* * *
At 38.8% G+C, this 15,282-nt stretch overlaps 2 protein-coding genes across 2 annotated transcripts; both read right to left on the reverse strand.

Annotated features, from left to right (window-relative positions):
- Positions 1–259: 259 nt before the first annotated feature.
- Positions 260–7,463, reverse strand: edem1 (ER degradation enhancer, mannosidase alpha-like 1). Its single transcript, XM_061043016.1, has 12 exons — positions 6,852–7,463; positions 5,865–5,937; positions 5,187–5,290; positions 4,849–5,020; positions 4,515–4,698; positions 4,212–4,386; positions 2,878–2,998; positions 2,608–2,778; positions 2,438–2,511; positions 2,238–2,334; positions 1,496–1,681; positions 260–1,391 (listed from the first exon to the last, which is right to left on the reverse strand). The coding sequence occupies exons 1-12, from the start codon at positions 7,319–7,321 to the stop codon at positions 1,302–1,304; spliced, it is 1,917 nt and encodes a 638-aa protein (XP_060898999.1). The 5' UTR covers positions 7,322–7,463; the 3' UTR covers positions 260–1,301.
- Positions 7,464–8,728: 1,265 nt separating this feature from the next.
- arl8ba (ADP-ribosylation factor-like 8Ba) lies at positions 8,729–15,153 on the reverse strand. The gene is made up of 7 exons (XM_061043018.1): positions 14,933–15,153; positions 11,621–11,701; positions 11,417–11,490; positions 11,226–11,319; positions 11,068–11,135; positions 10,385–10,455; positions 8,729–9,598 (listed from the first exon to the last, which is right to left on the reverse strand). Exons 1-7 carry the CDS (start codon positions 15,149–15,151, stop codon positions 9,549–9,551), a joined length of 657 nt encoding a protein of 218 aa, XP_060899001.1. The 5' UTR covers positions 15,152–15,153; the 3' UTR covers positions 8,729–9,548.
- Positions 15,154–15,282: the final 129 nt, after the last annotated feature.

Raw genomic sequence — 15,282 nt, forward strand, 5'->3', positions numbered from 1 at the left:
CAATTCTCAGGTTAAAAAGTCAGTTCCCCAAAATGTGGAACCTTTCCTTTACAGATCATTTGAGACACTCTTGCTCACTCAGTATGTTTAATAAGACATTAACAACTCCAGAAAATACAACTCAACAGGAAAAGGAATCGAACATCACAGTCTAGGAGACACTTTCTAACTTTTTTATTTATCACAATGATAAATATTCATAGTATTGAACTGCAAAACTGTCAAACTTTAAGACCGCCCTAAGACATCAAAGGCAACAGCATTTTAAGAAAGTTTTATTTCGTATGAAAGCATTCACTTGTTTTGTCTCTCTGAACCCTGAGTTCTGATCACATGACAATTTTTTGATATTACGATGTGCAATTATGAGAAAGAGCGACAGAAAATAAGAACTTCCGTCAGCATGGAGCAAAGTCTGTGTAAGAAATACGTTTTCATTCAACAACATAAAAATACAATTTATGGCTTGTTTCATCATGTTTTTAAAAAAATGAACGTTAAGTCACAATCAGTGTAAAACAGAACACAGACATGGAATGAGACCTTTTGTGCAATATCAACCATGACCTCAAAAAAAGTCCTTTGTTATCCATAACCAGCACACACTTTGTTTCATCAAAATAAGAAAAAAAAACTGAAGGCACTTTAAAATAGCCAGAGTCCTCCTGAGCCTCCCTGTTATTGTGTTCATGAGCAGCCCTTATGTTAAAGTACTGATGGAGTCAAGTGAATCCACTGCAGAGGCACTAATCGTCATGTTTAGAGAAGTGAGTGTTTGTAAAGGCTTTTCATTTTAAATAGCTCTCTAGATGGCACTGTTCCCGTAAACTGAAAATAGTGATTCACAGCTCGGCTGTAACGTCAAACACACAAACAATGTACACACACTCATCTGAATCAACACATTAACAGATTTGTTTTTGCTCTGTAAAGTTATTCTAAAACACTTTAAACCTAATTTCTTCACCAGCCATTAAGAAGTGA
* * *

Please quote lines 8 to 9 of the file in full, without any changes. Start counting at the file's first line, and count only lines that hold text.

Raw genomic sequence — 15,282 nt, forward strand, 5'->3', positions numbered from 1 at the left:
CAATTCTCAGGTTAAAAAGTCAGTTCCCCAAAATGTGGAACCTTTCCTTTACAGATCATTTGAGACACTCTTGCTCACTCAGTATGTTTAATAAGACATTAACAACTCCAGAAAATACAACTCAACAGGAAAAGGAATCGAACATCACAGTCTAGGAGACACTTTCTAACTTTTTTATTTATCACAATGATAAATATTCATAGTATTGAACTGCAAAACTGTCAAACTTTAAGACCGCCCTAAGACATCAAAGGCAACAGCATTTTAAGAAAGTTTTATTTCGTATGAAAGCATTCACTTGTTTTGTCTCTCTGAACCCTGAGTTCTGATCACATGACAATTTTTTGATATTACGATGTGCAATTATGAGAAAGAGCGACAGAAAATAAGAACTTCCGTCAGCATGGAGCAAAGTCTGTGTAAGAAATACGTTTTCATTCAACAACATAAAAATACAATTTATGGCTTGTTTCATCATGTTTTTAAAAAAATGAACGTTAAGTCACAATCAGTGTAAAACAGAACACAGACATGGAATGAGACCTTTTGTGCAATATCAACCATGACCTCAAAAAAAGTCCTTTGTTATCCATAACCAGCACACACTTTGTTTCATCAAAATAAGAAAAAAAAACTGAAGGCACTTTAAAATAGCCAGAGTCCTCCTGAGCCTCCCTGTTATTGTGTTCATGAGCAGCCCTTATGTTAAAGTACTGATGGAGTCAAGTGAATCCACTGCAGAGGCACTAATCGTCATGTTTAGAGAAGTGAGTGTTTGTAAAGGCTTTTCATTTTAAATAGCTCTCTAGATGGCACTGTTCCCGTAAACTGAAAATAGTGATTCACAGCTCGGCTGTAACGTCAAACACACAAACAATGTACACACACTCATCTGAATCAACACATTAACAGATTTGTTTTTGCTCTGTAAAGTTATTCTAAAACACTTTAAACCTAATTTCTTCACCAGCCATTAAGAAGTGA